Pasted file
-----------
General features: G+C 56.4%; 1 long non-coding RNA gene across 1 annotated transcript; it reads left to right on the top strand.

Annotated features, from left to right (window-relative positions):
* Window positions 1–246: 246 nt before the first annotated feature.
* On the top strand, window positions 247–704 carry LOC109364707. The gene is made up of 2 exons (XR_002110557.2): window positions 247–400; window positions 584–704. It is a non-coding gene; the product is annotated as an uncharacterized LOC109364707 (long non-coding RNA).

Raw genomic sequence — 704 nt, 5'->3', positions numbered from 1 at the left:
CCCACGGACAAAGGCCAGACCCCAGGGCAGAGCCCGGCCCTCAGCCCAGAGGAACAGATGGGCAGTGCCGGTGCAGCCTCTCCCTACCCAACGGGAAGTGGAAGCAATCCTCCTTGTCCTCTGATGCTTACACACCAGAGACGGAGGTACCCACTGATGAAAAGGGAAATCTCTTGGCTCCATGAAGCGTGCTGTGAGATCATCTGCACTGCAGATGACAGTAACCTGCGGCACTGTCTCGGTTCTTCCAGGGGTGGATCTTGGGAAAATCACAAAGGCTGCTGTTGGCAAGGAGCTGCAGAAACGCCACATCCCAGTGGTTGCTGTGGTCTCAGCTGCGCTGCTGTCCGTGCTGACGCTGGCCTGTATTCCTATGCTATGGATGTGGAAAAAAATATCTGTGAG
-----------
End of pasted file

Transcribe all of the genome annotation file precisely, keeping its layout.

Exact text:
General features: G+C 56.4%; 1 long non-coding RNA gene across 1 annotated transcript; it reads left to right on the top strand.

Annotated features, from left to right (window-relative positions):
* Window positions 1–246: 246 nt before the first annotated feature.
* On the top strand, window positions 247–704 carry LOC109364707. The gene is made up of 2 exons (XR_002110557.2): window positions 247–400; window positions 584–704. It is a non-coding gene; the product is annotated as an uncharacterized LOC109364707 (long non-coding RNA).

Raw genomic sequence — 704 nt, 5'->3', positions numbered from 1 at the left:
CCCACGGACAAAGGCCAGACCCCAGGGCAGAGCCCGGCCCTCAGCCCAGAGGAACAGATGGGCAGTGCCGGTGCAGCCTCTCCCTACCCAACGGGAAGTGGAAGCAATCCTCCTTGTCCTCTGATGCTTACACACCAGAGACGGAGGTACCCACTGATGAAAAGGGAAATCTCTTGGCTCCATGAAGCGTGCTGTGAGATCATCTGCACTGCAGATGACAGTAACCTGCGGCACTGTCTCGGTTCTTCCAGGGGTGGATCTTGGGAAAATCACAAAGGCTGCTGTTGGCAAGGAGCTGCAGAAACGCCACATCCCAGTGGTTGCTGTGGTCTCAGCTGCGCTGCTGTCCGTGCTGACGCTGGCCTGTATTCCTATGCTATGGATGTGGAAAAAAATATCTGTGAG